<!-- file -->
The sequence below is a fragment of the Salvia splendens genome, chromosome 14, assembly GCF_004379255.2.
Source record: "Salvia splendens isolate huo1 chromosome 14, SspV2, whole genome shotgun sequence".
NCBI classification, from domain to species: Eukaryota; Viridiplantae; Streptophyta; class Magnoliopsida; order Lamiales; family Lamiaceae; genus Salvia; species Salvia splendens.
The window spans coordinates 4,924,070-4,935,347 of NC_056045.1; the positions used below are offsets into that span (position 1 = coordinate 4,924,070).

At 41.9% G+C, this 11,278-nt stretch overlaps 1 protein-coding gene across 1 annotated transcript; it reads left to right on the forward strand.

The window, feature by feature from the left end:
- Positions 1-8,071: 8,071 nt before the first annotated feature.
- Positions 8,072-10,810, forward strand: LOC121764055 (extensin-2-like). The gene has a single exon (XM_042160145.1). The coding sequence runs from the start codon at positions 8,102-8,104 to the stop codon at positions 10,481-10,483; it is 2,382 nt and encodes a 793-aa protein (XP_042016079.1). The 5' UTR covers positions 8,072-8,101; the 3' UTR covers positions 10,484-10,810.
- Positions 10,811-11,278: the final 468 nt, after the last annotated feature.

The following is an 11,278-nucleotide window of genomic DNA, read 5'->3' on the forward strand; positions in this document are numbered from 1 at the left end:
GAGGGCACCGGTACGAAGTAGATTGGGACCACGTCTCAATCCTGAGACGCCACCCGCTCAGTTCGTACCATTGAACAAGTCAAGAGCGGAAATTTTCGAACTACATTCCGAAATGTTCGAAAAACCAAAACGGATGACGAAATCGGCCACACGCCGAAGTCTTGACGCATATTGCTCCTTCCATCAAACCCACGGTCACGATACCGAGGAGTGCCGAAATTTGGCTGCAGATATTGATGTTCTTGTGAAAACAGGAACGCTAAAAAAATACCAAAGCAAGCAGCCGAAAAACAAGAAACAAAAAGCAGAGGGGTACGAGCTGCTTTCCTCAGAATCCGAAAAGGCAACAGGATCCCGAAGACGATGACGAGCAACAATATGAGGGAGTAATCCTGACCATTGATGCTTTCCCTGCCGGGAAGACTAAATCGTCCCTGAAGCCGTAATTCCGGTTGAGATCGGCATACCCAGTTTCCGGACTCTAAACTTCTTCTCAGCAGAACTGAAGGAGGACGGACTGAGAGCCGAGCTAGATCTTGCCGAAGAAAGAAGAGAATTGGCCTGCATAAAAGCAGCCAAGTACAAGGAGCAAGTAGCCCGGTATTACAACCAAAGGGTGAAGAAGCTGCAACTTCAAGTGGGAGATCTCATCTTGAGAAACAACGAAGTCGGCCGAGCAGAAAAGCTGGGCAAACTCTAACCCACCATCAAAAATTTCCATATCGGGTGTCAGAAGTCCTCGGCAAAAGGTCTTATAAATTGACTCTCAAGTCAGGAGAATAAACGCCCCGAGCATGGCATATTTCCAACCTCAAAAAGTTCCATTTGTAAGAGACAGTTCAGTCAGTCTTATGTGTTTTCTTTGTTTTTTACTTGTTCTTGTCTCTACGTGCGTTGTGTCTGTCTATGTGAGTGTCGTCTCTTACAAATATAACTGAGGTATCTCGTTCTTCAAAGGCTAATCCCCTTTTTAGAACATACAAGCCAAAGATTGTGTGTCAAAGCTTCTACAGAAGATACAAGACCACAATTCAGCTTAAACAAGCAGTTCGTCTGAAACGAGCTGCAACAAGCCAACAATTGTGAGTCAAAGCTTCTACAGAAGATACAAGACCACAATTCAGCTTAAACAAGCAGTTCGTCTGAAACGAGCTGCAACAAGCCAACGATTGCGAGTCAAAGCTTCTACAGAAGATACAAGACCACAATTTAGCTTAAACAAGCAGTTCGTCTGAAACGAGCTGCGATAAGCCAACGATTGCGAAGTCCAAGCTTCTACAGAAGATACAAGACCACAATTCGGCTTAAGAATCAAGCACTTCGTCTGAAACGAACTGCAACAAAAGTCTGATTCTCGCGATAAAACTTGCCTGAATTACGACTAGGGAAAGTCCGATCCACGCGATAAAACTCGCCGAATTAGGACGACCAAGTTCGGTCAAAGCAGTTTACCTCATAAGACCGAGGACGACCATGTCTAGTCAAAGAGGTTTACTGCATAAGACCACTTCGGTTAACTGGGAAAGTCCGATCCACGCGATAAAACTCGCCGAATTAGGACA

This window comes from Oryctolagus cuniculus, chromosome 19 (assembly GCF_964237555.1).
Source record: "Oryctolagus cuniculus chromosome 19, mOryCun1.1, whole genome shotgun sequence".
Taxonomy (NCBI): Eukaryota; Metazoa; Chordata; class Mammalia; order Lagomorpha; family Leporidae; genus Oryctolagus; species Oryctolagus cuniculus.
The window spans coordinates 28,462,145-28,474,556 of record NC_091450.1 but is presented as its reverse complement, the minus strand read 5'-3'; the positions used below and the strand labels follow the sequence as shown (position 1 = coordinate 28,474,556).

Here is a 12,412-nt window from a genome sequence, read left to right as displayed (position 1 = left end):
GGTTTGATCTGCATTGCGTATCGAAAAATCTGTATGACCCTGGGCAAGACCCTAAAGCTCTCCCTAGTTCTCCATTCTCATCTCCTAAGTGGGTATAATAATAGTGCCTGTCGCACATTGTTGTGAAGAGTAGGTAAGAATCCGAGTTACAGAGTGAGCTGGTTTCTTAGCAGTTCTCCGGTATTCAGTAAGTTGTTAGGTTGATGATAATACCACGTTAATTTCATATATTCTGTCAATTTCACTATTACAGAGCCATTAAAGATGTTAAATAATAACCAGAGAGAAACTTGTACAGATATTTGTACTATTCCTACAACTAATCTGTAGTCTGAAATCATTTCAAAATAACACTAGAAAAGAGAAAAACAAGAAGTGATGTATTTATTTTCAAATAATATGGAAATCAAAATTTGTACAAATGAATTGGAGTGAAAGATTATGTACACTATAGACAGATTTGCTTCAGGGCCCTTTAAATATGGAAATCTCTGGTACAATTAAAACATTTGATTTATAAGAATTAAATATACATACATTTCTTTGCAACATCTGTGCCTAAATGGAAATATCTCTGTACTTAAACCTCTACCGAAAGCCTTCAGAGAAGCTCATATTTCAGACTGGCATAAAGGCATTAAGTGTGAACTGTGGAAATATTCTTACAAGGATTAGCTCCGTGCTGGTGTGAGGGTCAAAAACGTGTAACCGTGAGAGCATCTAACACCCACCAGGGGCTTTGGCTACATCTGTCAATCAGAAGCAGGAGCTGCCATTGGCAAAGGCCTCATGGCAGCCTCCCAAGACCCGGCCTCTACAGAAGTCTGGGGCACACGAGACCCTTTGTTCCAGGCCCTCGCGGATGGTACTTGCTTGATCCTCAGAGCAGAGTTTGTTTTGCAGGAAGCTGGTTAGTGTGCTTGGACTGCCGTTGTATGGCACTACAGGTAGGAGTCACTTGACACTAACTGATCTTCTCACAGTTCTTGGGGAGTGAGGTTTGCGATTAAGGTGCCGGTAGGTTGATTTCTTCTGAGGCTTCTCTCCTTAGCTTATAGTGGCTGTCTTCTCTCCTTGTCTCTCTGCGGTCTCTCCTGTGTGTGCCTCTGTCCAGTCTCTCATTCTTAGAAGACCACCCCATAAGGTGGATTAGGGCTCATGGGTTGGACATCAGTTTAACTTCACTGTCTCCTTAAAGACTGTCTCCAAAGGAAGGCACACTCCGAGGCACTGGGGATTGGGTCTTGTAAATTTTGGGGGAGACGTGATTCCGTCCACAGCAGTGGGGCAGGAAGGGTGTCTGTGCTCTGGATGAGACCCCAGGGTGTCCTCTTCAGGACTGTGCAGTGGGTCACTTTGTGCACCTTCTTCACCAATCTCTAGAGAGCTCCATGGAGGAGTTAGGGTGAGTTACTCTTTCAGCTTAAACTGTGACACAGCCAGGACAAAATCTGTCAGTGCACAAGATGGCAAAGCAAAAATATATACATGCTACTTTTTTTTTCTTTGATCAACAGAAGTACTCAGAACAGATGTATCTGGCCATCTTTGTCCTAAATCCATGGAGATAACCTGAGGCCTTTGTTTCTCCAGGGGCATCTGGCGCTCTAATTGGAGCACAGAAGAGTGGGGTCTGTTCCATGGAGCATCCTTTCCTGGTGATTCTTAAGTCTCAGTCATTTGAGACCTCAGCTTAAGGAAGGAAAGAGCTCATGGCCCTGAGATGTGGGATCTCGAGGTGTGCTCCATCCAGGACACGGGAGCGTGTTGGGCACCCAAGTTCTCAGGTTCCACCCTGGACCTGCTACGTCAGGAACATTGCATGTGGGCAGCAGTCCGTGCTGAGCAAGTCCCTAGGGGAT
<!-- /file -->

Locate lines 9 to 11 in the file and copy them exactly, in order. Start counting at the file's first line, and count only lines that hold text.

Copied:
- Positions 10,811-11,278: the final 468 nt, after the last annotated feature.

The following is an 11,278-nucleotide window of genomic DNA, read 5'->3' on the forward strand; positions in this document are numbered from 1 at the left end:
GAGGGCACCGGTACGAAGTAGATTGGGACCACGTCTCAATCCTGAGACGCCACCCGCTCAGTTCGTACCATTGAACAAGTCAAGAGCGGAAATTTTCGAACTACATTCCGAAATGTTCGAAAAACCAAAACGGATGACGAAATCGGCCACACGCCGAAGTCTTGACGCATATTGCTCCTTCCATCAAACCCACGGTCACGATACCGAGGAGTGCCGAAATTTGGCTGCAGATATTGATGTTCTTGTGAAAACAGGAACGCTAAAAAAATACCAAAGCAAGCAGCCGAAAAACAAGAAACAAAAAGCAGAGGGGTACGAGCTGCTTTCCTCAGAATCCGAAAAGGCAACAGGATCCCGAAGACGATGACGAGCAACAATATGAGGGAGTAATCCTGACCATTGATGCTTTCCCTGCCGGGAAGACTAAATCGTCCCTGAAGCCGTAATTCCGGTTGAGATCGGCATACCCAGTTTCCGGACTCTAAACTTCTTCTCAGCAGAACTGAAGGAGGACGGACTGAGAGCCGAGCTAGATCTTGCCGAAGAAAGAAGAGAATTGGCCTGCATAAAAGCAGCCAAGTACAAGGAGCAAGTAGCCCGGTATTACAACCAAAGGGTGAAGAAGCTGCAACTTCAAGTGGGAGATCTCATCTTGAGAAACAACGAAGTCGGCCGAGCAGAAAAGCTGGGCAAACTCTAACCCACCATCAAAAATTTCCATATCGGGTGTCAGAAGTCCTCGGCAAAAGGTCTTATAAATTGACTCTCAAGTCAGGAGAATAAACGCCCCGAGCATGGCATATTTCCAACCTCAAAAAGTTCCATTTGTAAGAGACAGTTCAGTCAGTCTTATGTGTTTTCTTTGTTTTTTACTTGTTCTTGTCTCTACGTGCGTTGTGTCTGTCTATGTGAGTGTCGTCTCTTACAAATATAACTGAGGTATCTCGTTCTTCAAAGGCTAATCCCCTTTTTAGAACATACAAGCCAAAGATTGTGTGTCAAAGCTTCTACAGAAGATACAAGACCACAATTCAGCTTAAACAAGCAGTTCGTCTGAAACGAGCTGCAACAAGCCAACAATTGTGAGTCAAAGCTTCTACAGAAGATACAAGACCACAATTCAGCTTAAACAAGCAGTTCGTCTGAAACGAGCTGCAACAAGCCAACGATTGCGAGTCAAAGCTTCTACAGAAGATACAAGACCACAATTTAGCTTAAACAAGCAGTTCGTCTGAAACGAGCTGCGATAAGCCAACGATTGCGAAGTCCAAGCTTCTACAGAAGATACAAGACCACAATTCGGCTTAAGAATCAAGCACTTCGTCTGAAACGAACTGCAACAAAAGTCTGATTCTCGCGATAAAACTTGCCTGAATTACGACTAGGGAAAGTCCGATCCACGCGATAAAACTCGCCGAATTAGGACGACCAAGTTCGGTCAAAGCAGTTTACCTCATAAGACCGAGGACGACCATGTCTAGTCAAAGAGGTTTACTGCATAAGACCACTTCGGTTAACTGGGAAAGTCCGATCCACGCGATAAAACTCGCCGAATTAGGACA